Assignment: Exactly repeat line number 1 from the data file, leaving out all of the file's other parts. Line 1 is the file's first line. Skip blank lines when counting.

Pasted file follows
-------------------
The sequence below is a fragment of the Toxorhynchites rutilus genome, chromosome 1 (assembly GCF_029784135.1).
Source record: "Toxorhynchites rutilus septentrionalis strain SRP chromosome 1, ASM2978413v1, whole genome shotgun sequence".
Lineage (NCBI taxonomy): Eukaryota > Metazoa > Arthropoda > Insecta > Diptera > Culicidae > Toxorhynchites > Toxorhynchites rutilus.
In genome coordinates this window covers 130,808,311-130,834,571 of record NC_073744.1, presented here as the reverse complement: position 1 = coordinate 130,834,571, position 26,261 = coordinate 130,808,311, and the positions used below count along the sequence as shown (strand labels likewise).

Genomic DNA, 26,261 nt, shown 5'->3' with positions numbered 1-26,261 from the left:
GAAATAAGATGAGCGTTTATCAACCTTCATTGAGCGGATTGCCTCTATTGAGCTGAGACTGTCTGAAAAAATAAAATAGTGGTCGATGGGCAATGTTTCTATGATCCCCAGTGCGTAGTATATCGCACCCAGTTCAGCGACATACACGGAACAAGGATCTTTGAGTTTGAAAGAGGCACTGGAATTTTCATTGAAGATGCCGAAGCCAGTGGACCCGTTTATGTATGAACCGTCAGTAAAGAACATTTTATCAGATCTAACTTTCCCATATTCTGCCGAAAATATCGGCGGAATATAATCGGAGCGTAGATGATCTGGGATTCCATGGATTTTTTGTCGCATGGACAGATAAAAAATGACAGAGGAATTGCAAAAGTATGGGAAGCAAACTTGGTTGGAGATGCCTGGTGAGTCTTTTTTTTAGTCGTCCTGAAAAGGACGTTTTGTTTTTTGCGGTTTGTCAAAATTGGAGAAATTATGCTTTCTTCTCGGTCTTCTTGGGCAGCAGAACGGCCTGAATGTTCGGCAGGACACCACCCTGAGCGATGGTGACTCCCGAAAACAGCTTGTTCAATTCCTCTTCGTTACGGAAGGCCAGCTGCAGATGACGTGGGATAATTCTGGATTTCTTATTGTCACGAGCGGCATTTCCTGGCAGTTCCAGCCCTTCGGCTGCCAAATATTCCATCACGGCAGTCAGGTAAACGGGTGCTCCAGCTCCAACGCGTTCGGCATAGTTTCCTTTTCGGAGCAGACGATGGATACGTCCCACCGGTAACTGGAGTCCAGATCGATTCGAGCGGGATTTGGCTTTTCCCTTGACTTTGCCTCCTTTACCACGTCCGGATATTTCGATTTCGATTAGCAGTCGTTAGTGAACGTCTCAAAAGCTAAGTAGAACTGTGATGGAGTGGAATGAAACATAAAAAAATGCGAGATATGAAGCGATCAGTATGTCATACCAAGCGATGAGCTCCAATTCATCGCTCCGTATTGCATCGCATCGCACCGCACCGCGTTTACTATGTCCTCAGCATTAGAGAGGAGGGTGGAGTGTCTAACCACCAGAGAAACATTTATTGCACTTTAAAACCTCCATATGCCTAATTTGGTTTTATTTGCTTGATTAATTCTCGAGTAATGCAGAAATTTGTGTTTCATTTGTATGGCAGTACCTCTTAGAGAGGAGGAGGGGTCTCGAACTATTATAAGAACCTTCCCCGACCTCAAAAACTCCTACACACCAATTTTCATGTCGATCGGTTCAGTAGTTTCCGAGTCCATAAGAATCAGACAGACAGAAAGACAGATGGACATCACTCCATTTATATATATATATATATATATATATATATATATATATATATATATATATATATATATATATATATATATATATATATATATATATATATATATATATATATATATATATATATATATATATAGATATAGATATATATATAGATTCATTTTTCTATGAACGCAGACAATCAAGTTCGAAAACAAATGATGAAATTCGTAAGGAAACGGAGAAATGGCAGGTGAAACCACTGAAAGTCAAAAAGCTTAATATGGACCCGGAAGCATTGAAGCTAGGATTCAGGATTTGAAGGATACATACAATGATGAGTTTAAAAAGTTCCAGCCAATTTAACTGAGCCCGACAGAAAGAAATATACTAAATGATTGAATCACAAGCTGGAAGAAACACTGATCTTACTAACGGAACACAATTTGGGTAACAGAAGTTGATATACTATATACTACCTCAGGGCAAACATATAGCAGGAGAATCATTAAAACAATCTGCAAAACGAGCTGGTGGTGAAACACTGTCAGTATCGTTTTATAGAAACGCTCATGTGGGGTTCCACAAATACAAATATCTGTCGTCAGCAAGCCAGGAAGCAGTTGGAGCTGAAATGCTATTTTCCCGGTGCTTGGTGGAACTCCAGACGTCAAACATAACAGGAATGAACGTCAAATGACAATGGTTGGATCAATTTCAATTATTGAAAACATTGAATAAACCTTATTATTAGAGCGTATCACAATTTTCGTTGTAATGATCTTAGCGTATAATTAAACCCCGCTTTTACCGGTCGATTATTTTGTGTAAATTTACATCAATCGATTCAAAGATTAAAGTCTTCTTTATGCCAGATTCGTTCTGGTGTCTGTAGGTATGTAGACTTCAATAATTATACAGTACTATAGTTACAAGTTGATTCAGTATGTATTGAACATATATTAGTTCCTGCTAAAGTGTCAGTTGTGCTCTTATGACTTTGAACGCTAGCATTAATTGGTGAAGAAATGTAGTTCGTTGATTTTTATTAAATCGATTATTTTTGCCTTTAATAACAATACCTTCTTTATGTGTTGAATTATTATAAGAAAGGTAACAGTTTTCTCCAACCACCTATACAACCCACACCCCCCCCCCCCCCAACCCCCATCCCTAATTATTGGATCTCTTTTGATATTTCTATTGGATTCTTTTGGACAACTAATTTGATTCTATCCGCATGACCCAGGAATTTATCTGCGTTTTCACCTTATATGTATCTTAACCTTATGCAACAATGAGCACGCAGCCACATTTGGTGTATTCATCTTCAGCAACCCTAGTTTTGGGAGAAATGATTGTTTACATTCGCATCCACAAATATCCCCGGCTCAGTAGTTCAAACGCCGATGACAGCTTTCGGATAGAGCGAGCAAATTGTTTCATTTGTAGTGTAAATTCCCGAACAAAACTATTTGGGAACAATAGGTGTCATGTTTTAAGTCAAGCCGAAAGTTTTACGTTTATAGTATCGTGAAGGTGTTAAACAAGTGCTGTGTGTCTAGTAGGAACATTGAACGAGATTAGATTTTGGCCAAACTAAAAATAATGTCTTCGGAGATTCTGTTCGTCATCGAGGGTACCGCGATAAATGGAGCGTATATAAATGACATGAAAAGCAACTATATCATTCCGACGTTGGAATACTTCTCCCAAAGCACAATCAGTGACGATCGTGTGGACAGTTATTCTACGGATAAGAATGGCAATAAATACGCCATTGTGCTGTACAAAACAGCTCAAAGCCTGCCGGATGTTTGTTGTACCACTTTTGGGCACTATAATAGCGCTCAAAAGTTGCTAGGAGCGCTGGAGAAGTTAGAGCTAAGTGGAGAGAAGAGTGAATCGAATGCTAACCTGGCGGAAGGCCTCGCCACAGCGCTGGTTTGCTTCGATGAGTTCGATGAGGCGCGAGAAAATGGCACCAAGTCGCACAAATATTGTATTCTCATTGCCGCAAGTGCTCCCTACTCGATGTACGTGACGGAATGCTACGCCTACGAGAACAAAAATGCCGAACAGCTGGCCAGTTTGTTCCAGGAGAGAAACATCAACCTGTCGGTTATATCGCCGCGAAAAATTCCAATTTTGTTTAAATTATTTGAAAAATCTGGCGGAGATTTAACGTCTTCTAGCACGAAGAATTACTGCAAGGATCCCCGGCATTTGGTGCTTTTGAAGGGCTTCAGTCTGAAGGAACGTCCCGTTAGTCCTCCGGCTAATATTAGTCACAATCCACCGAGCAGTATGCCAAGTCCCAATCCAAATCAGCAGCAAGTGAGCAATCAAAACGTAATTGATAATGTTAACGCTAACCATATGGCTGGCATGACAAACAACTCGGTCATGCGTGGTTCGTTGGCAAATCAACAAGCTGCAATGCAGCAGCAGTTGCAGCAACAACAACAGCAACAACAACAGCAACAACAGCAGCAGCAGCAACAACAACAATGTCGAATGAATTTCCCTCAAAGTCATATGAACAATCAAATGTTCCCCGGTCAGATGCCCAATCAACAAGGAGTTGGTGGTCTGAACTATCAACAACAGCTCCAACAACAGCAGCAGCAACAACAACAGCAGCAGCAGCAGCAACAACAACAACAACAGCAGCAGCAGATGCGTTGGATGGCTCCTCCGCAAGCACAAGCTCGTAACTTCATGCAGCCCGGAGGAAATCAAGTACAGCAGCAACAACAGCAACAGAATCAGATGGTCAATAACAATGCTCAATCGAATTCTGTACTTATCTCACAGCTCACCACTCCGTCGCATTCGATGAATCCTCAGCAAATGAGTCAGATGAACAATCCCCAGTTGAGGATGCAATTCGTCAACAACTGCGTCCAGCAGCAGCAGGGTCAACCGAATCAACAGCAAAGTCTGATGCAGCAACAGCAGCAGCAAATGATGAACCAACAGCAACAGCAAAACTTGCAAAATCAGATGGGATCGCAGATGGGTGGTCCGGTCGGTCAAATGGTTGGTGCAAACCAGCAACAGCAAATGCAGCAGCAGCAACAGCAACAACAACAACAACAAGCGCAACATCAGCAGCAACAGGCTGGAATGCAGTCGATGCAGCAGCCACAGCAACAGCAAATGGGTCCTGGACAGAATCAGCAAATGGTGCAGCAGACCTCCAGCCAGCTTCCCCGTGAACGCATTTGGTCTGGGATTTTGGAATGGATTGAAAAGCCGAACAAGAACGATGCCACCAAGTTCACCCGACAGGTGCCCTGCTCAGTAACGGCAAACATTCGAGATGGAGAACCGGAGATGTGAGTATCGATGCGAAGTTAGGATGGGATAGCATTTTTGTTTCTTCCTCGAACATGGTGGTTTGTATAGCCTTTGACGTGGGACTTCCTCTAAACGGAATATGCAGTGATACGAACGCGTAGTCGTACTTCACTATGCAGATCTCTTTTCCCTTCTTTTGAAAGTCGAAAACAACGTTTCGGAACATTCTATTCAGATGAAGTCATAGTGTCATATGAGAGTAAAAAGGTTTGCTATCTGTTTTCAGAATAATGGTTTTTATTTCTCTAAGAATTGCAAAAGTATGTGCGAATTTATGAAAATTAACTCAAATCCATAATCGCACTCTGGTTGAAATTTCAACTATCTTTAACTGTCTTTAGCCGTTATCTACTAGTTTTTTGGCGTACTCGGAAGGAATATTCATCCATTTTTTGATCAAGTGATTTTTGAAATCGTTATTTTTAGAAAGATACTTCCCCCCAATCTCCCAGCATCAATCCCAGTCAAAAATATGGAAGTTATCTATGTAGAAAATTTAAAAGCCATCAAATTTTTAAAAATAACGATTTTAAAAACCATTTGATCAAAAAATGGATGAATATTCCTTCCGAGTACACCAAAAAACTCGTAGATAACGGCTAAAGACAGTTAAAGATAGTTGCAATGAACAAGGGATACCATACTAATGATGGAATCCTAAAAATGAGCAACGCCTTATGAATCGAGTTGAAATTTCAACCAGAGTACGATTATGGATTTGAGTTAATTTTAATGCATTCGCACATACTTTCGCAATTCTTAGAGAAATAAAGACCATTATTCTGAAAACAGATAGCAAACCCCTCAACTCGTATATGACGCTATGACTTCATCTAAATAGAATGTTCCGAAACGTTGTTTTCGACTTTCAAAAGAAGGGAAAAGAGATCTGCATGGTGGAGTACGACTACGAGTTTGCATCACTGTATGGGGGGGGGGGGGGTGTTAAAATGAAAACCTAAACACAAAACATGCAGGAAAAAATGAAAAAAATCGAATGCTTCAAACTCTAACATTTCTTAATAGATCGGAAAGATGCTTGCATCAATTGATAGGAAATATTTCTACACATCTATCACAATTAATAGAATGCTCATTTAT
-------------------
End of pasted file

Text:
The sequence below is a fragment of the Toxorhynchites rutilus genome, chromosome 1 (assembly GCF_029784135.1).